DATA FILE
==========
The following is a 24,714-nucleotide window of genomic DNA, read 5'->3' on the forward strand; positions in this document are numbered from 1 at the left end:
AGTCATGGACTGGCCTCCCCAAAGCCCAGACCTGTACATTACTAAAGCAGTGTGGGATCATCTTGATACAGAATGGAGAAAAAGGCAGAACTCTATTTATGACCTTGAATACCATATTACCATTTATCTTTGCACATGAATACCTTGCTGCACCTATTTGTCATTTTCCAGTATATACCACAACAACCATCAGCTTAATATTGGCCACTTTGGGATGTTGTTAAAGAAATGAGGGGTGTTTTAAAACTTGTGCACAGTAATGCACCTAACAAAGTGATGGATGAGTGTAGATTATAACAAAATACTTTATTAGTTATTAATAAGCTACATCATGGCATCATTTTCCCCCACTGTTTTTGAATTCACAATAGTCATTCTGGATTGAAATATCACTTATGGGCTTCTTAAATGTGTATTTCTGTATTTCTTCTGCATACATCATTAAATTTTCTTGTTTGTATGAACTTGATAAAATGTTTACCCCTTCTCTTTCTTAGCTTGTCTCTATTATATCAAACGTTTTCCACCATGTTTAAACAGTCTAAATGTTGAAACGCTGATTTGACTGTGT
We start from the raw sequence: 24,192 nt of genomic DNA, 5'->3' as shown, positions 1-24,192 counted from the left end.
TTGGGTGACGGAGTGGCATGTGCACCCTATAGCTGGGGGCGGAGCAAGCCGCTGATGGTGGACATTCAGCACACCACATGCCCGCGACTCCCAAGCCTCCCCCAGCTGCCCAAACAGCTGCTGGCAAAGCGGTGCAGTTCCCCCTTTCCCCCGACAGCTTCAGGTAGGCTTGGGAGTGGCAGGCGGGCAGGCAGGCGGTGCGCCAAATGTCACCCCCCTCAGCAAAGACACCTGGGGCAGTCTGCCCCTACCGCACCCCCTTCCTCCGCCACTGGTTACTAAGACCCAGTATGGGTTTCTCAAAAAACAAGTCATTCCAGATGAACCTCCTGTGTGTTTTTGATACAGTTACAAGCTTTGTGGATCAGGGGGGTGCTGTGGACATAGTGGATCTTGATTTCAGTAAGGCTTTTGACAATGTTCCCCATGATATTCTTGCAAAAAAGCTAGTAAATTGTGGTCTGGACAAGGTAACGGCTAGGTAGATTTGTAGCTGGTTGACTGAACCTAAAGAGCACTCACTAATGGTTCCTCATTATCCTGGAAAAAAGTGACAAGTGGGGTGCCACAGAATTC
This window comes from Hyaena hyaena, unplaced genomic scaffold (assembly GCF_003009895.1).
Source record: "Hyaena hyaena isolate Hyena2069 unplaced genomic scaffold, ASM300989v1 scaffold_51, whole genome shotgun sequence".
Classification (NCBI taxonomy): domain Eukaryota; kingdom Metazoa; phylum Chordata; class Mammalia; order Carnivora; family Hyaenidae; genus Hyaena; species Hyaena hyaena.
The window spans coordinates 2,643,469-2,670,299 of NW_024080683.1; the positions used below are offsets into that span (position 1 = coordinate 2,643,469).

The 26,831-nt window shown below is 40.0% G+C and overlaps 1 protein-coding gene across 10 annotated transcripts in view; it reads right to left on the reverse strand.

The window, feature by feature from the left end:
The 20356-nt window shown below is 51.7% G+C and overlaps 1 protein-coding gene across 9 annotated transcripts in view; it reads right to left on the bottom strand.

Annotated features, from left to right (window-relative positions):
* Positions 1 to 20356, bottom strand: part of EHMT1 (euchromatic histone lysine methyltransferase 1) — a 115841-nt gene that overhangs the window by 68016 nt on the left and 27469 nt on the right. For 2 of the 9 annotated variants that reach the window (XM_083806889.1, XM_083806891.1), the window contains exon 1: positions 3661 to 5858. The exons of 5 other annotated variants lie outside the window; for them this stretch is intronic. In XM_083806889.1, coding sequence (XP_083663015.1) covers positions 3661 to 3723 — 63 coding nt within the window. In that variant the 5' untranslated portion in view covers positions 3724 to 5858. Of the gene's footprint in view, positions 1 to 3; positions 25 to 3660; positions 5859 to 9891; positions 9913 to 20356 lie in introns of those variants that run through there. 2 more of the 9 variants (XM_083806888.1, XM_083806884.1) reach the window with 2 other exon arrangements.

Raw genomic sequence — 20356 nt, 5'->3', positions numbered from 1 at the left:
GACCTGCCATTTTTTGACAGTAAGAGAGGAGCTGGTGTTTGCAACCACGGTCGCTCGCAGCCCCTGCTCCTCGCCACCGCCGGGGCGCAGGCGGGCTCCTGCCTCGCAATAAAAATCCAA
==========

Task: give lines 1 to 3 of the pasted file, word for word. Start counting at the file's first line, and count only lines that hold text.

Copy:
The following is a 24,714-nucleotide window of genomic DNA, read 5'->3' on the forward strand; positions in this document are numbered from 1 at the left end:
AGTCATGGACTGGCCTCCCCAAAGCCCAGACCTGTACATTACTAAAGCAGTGTGGGATCATCTTGATACAGAATGGAGAAAAAGGCAGAACTCTATTTATGACCTTGAATACCATATTACCATTTATCTTTGCACATGAATACCTTGCTGCACCTATTTGTCATTTTCCAGTATATACCACAACAACCATCAGCTTAATATTGGCCACTTTGGGATGTTGTTAAAGAAATGAGGGGTGTTTTAAAACTTGTGCACAGTAATGCACCTAACAAAGTGATGGATGAGTGTAGATTATAACAAAATACTTTATTAGTTATTAATAAGCTACATCATGGCATCATTTTCCCCCACTGTTTTTGAATTCACAATAGTCATTCTGGATTGAAATATCACTTATGGGCTTCTTAAATGTGTATTTCTGTATTTCTTCTGCATACATCATTAAATTTTCTTGTTTGTATGAACTTGATAAAATGTTTACCCCTTCTCTTTCTTAGCTTGTCTCTATTATATCAAACGTTTTCCACCATGTTTAAACAGTCTAAATGTTGAAACGCTGATTTGACTGTGT
We start from the raw sequence: 24,192 nt of genomic DNA, 5'->3' as shown, positions 1-24,192 counted from the left end.